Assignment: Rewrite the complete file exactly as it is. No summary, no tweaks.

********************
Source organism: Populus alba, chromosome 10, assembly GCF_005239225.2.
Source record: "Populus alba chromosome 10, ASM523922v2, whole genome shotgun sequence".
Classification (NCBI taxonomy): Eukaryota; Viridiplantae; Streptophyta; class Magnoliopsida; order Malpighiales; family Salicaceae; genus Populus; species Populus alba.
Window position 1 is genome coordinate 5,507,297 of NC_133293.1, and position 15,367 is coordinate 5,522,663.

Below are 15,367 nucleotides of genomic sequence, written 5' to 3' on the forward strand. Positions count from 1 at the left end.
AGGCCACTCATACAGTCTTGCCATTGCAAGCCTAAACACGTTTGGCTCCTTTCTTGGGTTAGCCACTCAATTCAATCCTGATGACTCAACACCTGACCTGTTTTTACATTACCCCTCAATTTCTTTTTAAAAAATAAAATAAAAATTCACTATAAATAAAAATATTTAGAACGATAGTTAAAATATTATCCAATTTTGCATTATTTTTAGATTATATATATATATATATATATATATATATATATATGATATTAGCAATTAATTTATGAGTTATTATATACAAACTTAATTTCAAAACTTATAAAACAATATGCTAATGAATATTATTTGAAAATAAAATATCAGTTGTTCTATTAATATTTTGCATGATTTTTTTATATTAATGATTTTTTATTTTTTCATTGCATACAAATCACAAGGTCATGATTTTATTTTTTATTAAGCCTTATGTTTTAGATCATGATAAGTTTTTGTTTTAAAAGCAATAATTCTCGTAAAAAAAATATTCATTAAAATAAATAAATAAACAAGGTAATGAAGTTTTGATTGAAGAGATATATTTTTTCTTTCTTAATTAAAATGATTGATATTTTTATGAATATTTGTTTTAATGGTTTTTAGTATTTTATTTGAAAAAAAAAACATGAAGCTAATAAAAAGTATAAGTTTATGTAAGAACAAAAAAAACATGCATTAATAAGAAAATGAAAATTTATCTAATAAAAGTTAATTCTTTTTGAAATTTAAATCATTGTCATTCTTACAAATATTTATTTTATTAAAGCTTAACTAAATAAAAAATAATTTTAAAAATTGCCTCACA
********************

Source organism: Populus alba, chromosome 10, assembly GCF_005239225.2.
Source record: "Populus alba chromosome 10, ASM523922v2, whole genome shotgun sequence".
Classification (NCBI taxonomy): Eukaryota; Viridiplantae; Streptophyta; class Magnoliopsida; order Malpighiales; family Salicaceae; genus Populus; species Populus alba.
Window position 1 is genome coordinate 5,507,297 of NC_133293.1, and position 15,367 is coordinate 5,522,663.

Below are 15,367 nucleotides of genomic sequence, written 5' to 3' on the forward strand. Positions count from 1 at the left end.
AGGCCACTCATACAGTCTTGCCATTGCAAGCCTAAACACGTTTGGCTCCTTTCTTGGGTTAGCCACTCAATTCAATCCTGATGACTCAACACCTGACCTGTTTTTACATTACCCCTCAATTTCTTTTTAAAAAATAAAATAAAAATTCACTATAAATAAAAATATTTAGAACGATAGTTAAAATATTATCCAATTTTGCATTATTTTTAGATTATATATATATATATATATATATATATATATATATGATATTAGCAATTAATTTATGAGTTATTATATACAAACTTAATTTCAAAACTTATAAAACAATATGCTAATGAATATTATTTGAAAATAAAATATCAGTTGTTCTATTAATATTTTGCATGATTTTTTTATATTAATGATTTTTTATTTTTTCATTGCATACAAATCACAAGGTCATGATTTTATTTTTTATTAAGCCTTATGTTTTAGATCATGATAAGTTTTTGTTTTAAAAGCAATAATTCTCGTAAAAAAAATATTCATTAAAATAAATAAATAAACAAGGTAATGAAGTTTTGATTGAAGAGATATATTTTTTCTTTCTTAATTAAAATGATTGATATTTTTATGAATATTTGTTTTAATGGTTTTTAGTATTTTATTTGAAAAAAAAAACATGAAGCTAATAAAAAGTATAAGTTTATGTAAGAACAAAAAAAACATGCATTAATAAGAAAATGAAAATTTATCTAATAAAAGTTAATTCTTTTTGAAATTTAAATCATTGTCATTCTTACAAATATTTATTTTATTAAAGCTTAACTAAATAAAAAATAATTTTAAAAATTGCCTCACA